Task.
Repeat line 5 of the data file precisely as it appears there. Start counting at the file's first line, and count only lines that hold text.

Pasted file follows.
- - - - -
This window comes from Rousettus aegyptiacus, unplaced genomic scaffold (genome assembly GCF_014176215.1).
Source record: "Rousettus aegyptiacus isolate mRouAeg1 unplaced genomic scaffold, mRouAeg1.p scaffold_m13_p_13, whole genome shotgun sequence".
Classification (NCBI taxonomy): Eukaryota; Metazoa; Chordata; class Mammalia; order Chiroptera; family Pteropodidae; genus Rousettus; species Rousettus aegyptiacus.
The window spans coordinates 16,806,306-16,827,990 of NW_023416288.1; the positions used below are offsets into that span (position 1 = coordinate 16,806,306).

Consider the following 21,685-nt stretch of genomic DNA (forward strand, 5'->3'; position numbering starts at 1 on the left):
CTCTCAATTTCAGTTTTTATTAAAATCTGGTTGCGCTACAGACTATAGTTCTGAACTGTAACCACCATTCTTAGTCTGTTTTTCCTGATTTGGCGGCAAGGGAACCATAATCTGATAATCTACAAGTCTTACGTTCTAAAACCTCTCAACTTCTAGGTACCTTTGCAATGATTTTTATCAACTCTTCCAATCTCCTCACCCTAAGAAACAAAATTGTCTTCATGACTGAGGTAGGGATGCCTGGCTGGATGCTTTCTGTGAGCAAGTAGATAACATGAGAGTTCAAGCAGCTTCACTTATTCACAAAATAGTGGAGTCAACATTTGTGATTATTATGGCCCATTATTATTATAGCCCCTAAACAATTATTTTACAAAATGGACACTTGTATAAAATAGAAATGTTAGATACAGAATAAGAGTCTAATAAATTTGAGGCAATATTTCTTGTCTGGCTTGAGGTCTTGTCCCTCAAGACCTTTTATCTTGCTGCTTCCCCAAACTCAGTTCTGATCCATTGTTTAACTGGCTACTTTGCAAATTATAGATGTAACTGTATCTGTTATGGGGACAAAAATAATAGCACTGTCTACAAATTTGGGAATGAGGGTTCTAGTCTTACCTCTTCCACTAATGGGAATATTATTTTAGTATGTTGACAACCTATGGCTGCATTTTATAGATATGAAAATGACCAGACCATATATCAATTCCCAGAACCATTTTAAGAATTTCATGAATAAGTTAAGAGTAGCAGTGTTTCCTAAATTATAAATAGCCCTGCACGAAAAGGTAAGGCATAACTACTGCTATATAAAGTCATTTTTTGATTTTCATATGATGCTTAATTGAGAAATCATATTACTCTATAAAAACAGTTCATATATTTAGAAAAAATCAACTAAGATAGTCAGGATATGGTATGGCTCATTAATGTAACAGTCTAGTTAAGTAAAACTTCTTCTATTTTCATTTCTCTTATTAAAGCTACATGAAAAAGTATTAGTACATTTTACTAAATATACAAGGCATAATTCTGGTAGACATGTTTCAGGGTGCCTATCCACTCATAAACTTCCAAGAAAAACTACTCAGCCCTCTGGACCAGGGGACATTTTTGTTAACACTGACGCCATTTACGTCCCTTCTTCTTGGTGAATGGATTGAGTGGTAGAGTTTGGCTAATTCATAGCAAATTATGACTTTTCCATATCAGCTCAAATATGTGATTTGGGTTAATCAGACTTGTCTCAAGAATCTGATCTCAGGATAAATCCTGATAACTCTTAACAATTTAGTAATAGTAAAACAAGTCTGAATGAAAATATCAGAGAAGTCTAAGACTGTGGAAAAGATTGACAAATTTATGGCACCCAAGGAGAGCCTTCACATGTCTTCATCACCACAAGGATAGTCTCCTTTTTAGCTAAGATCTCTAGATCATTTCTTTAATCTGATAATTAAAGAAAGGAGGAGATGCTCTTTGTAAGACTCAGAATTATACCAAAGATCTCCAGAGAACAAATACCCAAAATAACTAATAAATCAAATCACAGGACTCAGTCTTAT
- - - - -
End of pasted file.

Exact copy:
Consider the following 21,685-nt stretch of genomic DNA (forward strand, 5'->3'; position numbering starts at 1 on the left):